Acceptance & Integration Phase: You feel comfortable about your situation and you have good insights into the differences between your home culture and the new culture. Even though you still might not be able to completely understand the way people act in some ways, you are okay with it. 25
Tips on How to Ease the Process of Cultural Adjustment Many women say that it helped them to consciously decide to approach the relocation in a positive way by being open to new opportunities, by getting involved, by participating in events, by going out, by being open-minded and curious, etc. It might also help to prepare yourself for differences. If you do not expect everything to be the same, you won’t be disappointed as easily. Because your life will be different! If you are interested in learning about underlying values in the United States in comparison to your home country, you might find Geert Hofstede's website helpful. You can use the comparison tool to identify cultural differences and likely mismatches, which might affect your process of cultural adjustment. For more information please visit the OIS Local Customs and Cultural Adjustment website. Here’s some advice from other spouses about adjusting to life in the U.S.: “It is not easy to move to another country especially if you are here for a short period of time (2-5 years), you will not feel the stability because this might just be a transition stage of your life, but try to learn new things and try to visit other places in the U.S. when you get the chance. When you feel bored, there are a lot of places to visit even in Raleigh, museums, parks, lakes, shopping centers, and ethnic stores”. (Rasha) “Besides trying to blend in the life here, another important consideration is to adjust our attitudes. Many friends told me that they sacrificed a lot to come to the US with their husbands. They quitted their jobs, left their parents behind, and learn to do all the housework. However, their husbands were busy at their studies and took everything the wives did as granted, they didn't notice the imbalance or the unfair their wives felt. So two of them fight a lot, even a tiny bit things can lead to a big fight. Therefore, I think wives should try to make their lives colorful and interesting, and communicate more with their husbands. Because if you don't tell them, they will never known. Rather have a bad mood by yourself, it is better to say it aloud.” (Chibin) 26
The Office of International Services has several programs to help international students, scholars, and spouses meet Americans and vice versa. If you are interested in learning more about American culture or teaching others about your own culture, you may want to join these programs. You can find more information, including applications on the OIS websites linked below. iM.O.M. (International Moms or Mates) is a group for spouses of international students and scholars at NC State University. Students and scholars are encouraged to schedule a separate checkin appointment for their spouses. Please call 919-515-2961 to schedule a spouse check-in. All spouses are advised to bring their travel documents with them to the check-in (I-20/DS-2019, passport, and I-94 card printout). iM.O.M. meets every Wednesday from 2:30 – 4:30 p.m. in the E.S. King Village Common Room.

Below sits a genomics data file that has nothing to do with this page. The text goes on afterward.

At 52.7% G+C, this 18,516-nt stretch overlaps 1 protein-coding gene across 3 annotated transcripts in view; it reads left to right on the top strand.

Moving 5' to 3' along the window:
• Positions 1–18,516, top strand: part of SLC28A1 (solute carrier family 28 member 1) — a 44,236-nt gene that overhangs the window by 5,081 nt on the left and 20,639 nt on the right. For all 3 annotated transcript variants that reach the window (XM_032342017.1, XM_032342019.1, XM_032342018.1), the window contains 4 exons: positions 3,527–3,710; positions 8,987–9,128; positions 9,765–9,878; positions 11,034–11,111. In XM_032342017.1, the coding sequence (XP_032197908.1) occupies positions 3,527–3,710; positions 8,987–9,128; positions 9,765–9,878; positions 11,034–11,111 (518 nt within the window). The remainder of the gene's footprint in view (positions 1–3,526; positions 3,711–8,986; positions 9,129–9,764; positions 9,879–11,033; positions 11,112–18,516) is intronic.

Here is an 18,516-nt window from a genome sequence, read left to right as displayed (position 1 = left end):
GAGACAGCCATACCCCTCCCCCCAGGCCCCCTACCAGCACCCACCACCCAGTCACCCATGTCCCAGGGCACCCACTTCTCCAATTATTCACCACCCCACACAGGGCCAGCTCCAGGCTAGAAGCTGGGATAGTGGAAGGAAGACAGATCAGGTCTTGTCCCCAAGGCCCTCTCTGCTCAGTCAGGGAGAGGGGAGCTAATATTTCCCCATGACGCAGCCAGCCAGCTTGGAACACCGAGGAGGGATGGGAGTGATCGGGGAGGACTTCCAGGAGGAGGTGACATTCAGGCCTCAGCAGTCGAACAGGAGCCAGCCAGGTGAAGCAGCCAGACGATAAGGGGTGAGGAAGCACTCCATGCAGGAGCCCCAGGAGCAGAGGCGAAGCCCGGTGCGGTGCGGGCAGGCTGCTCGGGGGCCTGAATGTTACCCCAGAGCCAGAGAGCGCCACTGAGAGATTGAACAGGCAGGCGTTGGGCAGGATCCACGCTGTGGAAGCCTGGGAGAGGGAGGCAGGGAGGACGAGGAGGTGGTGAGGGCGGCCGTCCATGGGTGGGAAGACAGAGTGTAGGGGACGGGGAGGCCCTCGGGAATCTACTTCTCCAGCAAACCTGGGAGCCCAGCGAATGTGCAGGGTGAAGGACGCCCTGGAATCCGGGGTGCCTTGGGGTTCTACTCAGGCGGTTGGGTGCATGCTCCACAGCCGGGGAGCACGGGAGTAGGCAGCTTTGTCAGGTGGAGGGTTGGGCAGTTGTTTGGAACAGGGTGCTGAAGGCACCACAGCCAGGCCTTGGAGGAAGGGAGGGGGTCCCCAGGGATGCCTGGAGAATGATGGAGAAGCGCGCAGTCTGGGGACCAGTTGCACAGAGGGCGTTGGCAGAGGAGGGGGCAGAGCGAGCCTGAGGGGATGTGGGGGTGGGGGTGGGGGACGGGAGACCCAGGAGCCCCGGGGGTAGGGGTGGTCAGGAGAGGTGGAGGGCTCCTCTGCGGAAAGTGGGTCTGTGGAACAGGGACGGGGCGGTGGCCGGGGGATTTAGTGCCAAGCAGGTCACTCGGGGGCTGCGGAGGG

International Friendship Program
The International Friendship Program pairs international students with American students to become friends and learn about one another’s cultures. Partners meet once a month during the school year to get coffee, go to the movies, or do something else fun together. Application required.
ISSERV connects international students with service projects at NCSU and in the Raleigh community. It is a great way to meet new people with interests similar to yours! You can volunteer individually or with a group. Application required.
Breaking Bread gives international students the chance to have a meal with an American family at their home. This is a fun way to learn more about America and have a nice homecooked meal! If you are interested you must turn in an application to OIS.
English Conversation Club
English Conversation Club is a fun place to practice your English with American students and teachers. It is a great place to learn idioms and slang that you may not learn in class. To see this semester’s meeting times, see the OIS website.
Culture Corps lets you share your country and culture with others at NC State and in the surrounding community. Culture Corps members often give presentations in school classrooms or for community organizations. It’s a great way to practice your English and your presentation skills. Application required.
One of the biggest challenges that you will face as the spouse of an international student or scholar will be how to fill the hours of “free time” you will have here. Once you adjust to shopping, cooking, cleaning and laundry, you will need to have ways to get to know other women and explore your interests or make new ones!
Gym Memberships at NC State University’s Carmichael Gymnasium The NCSU gym is a great place to keep fit and take exercise classes. Carmichael
Gymnasium is location on Cates Avenue. To receive a gym membership, visit the Carmichael Facilities Office in Room 2012 of the Carmichael Gym. Membership is $25/month or $240/year for spouses of employees. Membership fee is $60/semester for spouses of students. For more info: Carmichael Membership website.